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  #3  
Old March 16th, 2013, 04:33 AM
Bobby Deal Bobby Deal is offline
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Asher, the gear is a variety of manufactures, Polaris, Mole and Berkley Colortran and all were bought used from eBay

The porcelain look was easy, start with good skin, good makeup and then hit her in the face with 1,000 watts of halogen light and viola' ubber smooth skin.

In the last image which is a single light image that breaks all the rules of beauty she is standing directly over a 1,000 watt head a mere 2' under and slightly in front of her. (Classic Horror Lighting)

I would at some point love to revert back to film and a wet darkroom for these, I have not smelled stop bath in far too many years. Sadly for now I will have to continue to work with digital. I have however put away my. Newer glass and gone to shooting these with my old push pull 35-105 which while a competent bit of vintage glass it is a bit softer then newer lenses and lack much of the coatings resulting in a ,little better look I think.
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  #4  
Old March 16th, 2013, 08:36 AM
Asher Kelman Asher Kelman is online now
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It's said Hurrell used a light on a microphone boom to get the sculpted look of the cheek bones he's famous for. Have you tried that?

Asher
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  #5  
Old March 16th, 2013, 09:35 AM
Bobby Deal Bobby Deal is offline
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Originally Posted by Asher Kelman View Post
It's said Hurrell used a light on a microphone boom to get the sculpted look of the cheek bones he's famous for. Have you tried that?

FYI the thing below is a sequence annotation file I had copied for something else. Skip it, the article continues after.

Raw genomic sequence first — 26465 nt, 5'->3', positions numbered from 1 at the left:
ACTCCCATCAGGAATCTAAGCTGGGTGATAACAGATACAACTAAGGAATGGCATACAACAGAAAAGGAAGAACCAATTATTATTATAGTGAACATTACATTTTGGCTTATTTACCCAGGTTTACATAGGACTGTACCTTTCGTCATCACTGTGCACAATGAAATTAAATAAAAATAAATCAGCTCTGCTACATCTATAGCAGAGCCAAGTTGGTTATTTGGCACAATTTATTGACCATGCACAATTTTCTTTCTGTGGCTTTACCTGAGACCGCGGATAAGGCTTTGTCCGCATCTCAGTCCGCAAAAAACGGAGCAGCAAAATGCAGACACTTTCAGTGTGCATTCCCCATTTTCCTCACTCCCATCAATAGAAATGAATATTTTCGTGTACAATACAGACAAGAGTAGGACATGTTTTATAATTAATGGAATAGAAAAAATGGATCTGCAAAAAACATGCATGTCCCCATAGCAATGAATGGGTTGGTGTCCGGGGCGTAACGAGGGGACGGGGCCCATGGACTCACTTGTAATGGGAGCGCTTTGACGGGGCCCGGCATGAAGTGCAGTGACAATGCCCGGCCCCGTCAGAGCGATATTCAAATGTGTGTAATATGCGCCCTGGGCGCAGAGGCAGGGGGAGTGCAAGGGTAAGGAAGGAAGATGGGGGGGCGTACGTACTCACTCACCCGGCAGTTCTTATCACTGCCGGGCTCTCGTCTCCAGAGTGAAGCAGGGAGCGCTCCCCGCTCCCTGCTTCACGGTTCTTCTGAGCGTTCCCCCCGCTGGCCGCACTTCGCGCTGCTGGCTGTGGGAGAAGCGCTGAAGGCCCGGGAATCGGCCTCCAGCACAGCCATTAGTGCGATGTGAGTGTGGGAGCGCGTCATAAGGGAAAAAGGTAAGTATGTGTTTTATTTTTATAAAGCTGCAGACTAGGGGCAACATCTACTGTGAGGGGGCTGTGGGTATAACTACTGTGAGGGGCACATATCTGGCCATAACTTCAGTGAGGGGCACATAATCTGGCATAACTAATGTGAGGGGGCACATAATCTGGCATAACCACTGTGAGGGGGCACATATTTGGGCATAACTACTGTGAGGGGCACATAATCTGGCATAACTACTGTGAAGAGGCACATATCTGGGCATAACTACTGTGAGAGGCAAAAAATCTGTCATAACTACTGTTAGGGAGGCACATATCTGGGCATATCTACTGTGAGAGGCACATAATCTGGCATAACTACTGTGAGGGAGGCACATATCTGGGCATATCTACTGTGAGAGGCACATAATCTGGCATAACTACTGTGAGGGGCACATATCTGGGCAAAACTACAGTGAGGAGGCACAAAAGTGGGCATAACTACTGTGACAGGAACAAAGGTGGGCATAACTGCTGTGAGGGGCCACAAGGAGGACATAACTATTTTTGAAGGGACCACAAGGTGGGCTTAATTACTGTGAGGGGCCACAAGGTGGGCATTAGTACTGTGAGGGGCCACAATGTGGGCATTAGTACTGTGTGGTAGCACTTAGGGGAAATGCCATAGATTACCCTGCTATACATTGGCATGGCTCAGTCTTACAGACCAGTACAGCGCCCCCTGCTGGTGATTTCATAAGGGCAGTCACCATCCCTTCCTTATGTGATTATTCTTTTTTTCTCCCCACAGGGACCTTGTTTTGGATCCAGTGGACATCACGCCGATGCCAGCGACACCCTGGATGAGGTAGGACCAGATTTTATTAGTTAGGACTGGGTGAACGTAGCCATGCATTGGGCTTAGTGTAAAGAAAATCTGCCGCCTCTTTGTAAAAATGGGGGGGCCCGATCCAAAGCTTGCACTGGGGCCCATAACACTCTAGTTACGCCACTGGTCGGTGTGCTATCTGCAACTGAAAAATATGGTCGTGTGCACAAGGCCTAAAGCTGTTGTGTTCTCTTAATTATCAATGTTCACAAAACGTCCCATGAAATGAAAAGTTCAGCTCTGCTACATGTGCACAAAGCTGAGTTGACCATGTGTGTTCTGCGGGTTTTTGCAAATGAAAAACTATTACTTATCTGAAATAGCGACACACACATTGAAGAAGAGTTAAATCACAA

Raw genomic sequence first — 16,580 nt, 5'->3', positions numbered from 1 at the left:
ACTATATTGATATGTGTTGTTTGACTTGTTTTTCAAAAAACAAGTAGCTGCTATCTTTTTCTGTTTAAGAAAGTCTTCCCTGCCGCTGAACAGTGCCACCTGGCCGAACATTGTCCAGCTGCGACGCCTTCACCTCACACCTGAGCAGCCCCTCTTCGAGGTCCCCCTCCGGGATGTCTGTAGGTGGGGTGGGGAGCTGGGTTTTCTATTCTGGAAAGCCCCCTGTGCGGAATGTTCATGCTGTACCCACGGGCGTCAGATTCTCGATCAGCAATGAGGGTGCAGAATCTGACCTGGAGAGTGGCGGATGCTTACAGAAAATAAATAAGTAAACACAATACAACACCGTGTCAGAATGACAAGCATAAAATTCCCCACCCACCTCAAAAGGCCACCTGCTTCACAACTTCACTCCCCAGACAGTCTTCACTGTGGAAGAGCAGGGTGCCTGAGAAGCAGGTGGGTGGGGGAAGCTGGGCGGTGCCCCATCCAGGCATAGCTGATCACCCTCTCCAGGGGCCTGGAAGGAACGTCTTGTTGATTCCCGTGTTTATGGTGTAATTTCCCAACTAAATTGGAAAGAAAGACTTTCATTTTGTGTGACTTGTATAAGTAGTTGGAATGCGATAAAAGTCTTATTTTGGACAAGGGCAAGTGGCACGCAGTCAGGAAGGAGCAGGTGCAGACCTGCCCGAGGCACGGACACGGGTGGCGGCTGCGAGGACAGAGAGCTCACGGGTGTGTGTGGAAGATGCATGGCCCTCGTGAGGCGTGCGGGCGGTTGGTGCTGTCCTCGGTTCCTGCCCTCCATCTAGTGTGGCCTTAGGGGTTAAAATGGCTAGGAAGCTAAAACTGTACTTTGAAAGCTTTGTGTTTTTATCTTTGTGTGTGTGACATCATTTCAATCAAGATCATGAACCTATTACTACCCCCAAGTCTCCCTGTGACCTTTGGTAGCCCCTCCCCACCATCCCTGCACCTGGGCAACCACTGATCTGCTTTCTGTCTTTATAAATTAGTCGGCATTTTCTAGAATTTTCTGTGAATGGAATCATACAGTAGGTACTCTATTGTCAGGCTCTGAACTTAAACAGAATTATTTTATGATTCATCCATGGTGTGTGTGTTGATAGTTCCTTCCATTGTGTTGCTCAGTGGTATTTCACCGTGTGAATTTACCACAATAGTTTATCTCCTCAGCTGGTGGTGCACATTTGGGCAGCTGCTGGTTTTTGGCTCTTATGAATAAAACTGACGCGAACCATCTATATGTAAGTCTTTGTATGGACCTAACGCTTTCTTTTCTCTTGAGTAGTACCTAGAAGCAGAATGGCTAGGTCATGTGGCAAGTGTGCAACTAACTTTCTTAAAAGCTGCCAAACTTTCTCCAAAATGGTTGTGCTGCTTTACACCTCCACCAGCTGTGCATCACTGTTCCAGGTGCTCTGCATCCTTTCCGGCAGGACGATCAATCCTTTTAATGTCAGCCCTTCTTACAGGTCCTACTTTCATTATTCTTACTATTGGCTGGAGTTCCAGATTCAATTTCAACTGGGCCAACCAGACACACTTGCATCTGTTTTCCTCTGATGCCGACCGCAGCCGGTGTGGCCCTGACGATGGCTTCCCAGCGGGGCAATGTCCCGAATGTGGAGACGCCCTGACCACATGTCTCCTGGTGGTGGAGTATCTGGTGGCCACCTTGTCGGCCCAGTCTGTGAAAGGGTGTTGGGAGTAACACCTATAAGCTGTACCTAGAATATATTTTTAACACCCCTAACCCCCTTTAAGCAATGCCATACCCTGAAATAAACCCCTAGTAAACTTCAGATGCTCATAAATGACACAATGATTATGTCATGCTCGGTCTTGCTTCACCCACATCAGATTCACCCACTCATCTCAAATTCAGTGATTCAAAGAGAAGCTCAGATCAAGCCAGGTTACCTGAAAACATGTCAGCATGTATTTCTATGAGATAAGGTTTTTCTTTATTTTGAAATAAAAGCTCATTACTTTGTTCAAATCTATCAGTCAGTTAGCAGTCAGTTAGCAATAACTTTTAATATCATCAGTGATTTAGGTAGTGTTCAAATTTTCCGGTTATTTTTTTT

Asher
On a microphone boom? No.

However this boom
http://www.amazon.com/Avenger-D600CB...enger+boom+arm

Is an indispensable piece of gear in my work.

With the exception of the last image all of these had a light on a boom arm and or on a grip head and arm..

The Hollywood style incorporates multiple fill and kicker lights to define and accentuate or wrap shadow around and otherwise highlight all the different planes of the face. High key light placement is needed to achieve effective Paramount, Rembrandt and Open Loop lighting which are the primary types of lighting patters used in Old Hollywood Portraiture.

It is not enough to just use any hard light source at a hi angle to recreate the look though. Strobes and grids may give a passable rendition of the look but do not create the translucent transfer edges of thenFresnel Lens. The concentric rings of alternating thick and thin glass make for light with a truly unique quality to it. It is shareable and controllable to be hard where you want it and softish where you want it all depending on placement, feathering and shaping with the Barndoors.

The percussion of lighting placement is crucial in an Old Hollywood shoot, the light from these lamps is unforgiving. Move a model a foot with a large soft light source and don't adjust the light to compensate and you will most likely get away with it. Move a model under a fresnel a foot and you have disaster of misplaced shadows and overblown highlights until you adjust the light as well.

This need for percussion of placement is why one should always allow for additional time for a Old Hollywood Style Shoot.
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  #6  
Old March 16th, 2013, 09:41 AM
Asher Kelman Asher Kelman is online now
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Quote:
Originally Posted by Bobby Deal View Post

It is not enough to just use any hard light source at a hi angle to recreate the look though. Strobes and grids may give a passable rendition of the look but do not create the translucent transfer edges of thenFresnel Lens. The concentric rings of alternating thick and thin glass make for light with a truly unique quality to it. It is shareable and controllable to be hard where you want it and softish where you want it all depending on placement, feathering and shaping with the Barndoors.